Does Rapid Opioid Detox Really Work?

Does Rapid Opioid Detox Really Work?

Opioids are one of the most addictive prescription drugs today. To safely remove the drugs from your system, you need an opioid detox which is a medical process. In a facility like Newport Beach relapse prevention, the body is successfully and safely purged of opioids in your system. The goal of the detox is to minimize or limit the effects of opioid withdrawal to enable the patient to proceed with the treatment process successfully.

Not all opioids are legally prescribed, but still, they are highly addictive. The drugs stimulate and interact with opioid receptors in your brain, which makes your body adapt to the drugs. Eventually, you are incapable of functioning without taking the drugs.

Someone with opioid dependence experiences many symptoms when they quit consuming the drugs for 6-12 hours. The process is commonly known as withdrawal symptoms. These symptoms can be dangerous and very uncomfortable. However, these symptoms vary depending on how dependent you are on the drugs.

What Are the Withdrawal Symptoms?

Common withdrawal symptoms include:

  • Insomnia
  • Nausea
  • Vomiting
  • Diarrhea
  • Anxiety
  • Tension in your muscles
  • Abdominal cramps
  • Sweating

Drug Detox: Treating Withdrawal Symptoms - Rehab Spot

The detox process is designed to minimize symptoms and keep patients safe from severe symptoms like seizures and hallucinations. The withdrawal treatment makes it possible that a patient will complete the opioid detox successfully without relapsing. Besides, it leaves you in a better mental state and increases the chances of attaining long-term sobriety.

Opioid Detox Process

This is a necessary step in addiction recovery and can be done in several ways. One way is to stop using the drugs and start taking medications that alleviate your withdrawal symptoms.

Medication-Assisted Treatment is another way. This process uses a combination of counseling and medication together with behavioral therapy to treat your opioid use disorders. The medications you consume include Buprenorphine, methadone and  Naltrexone to reduce your cravings after your detox.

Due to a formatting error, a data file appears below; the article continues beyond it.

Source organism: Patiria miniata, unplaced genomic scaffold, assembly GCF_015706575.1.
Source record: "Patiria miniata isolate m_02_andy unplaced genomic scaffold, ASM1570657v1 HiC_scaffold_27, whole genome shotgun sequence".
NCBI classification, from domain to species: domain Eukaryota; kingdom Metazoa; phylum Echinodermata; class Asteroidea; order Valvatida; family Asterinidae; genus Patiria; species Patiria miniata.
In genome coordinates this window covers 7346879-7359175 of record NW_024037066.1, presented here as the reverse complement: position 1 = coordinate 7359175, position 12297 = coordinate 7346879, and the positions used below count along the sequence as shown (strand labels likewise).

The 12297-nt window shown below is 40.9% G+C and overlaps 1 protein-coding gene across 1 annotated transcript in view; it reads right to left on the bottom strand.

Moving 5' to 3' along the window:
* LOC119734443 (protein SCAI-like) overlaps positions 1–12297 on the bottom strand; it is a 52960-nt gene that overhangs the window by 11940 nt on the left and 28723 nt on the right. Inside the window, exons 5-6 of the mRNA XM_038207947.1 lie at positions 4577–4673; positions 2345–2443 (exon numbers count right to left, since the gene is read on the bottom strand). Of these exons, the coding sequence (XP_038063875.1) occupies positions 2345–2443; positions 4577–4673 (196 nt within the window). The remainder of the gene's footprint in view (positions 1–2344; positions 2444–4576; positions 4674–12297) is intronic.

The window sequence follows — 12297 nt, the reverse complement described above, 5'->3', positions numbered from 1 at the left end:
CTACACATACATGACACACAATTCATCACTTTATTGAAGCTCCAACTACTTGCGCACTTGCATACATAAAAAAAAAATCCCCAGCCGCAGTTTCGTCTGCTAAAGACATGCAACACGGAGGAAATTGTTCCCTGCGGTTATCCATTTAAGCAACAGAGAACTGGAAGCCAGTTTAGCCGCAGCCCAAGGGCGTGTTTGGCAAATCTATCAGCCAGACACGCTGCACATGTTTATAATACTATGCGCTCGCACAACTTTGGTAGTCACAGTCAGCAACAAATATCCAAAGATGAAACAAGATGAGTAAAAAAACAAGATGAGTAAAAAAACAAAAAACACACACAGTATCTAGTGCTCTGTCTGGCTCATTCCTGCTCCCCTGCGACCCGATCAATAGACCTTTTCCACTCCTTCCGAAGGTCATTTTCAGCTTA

Rapid Opioid Detoxification

Doctors often induce withdrawal rapidly which is referred to as Rapid Opioid Detoxification (ROD). During the process, the patient is put under IV sedation under the watchful eye of monitoring doctors. This process happens in a hospital setting or clinic. The IV sedation treatment places the patient under general anesthesia, which allows them to sleep throughout the withdrawal. In this case, the patient doesn’t experience intense pain associated with the withdrawal process. To complete the process, patients take medications such as Nivitrol or Naltrexone to reduce cravings after the detox.

Anesthesia helps deal with the intense pain from the ROD process. Naltrexone helps prevent relapse and Methadone helps reduce cravings. Clonidine can be used to reduce acute withdrawal symptoms. The drug mimics opioid effects as the body adjusts to lower drug doses to enable completion of the detox process easily.

Rapid Opioid Detoxification is quicker and gives great results. The patient recovers fully and can resume normal functioning in a short time with fewer symptoms. The patient continues to take medications to alleviate some symptoms like nausea, abdominal cramps, and vomiting.

How Long Does Opioid Detox Take?

The treatment can be ongoing because of the increased relapse rate. The length of a detox treatment depends on factors like:

Rapid Detox for Opioid Treatment Works, But Not All Offer It ...

  • Genetics and age
  • Overall health
  • Level of opioid dependency
  • The duration of opioid abuse
  • Amount of opioid intake
  • Type of opioid used
  • Other consumed addictive substances
  • Detox process to be carried out

If you consider all the above factors, you realize that detox can range from a few hours to a whole month before your body resumes normal functioning.

Conclusion

If your loved one or friend is addicted to opioids, you need to put them in a detox process. It is more painful to continue watching them abuse opioids than to watch them go through the painful detox or withdrawal process. Doctors administer the right medications that help alleviate the pain. Contact a dedicated team of specialist doctors to give you the right detox treatment.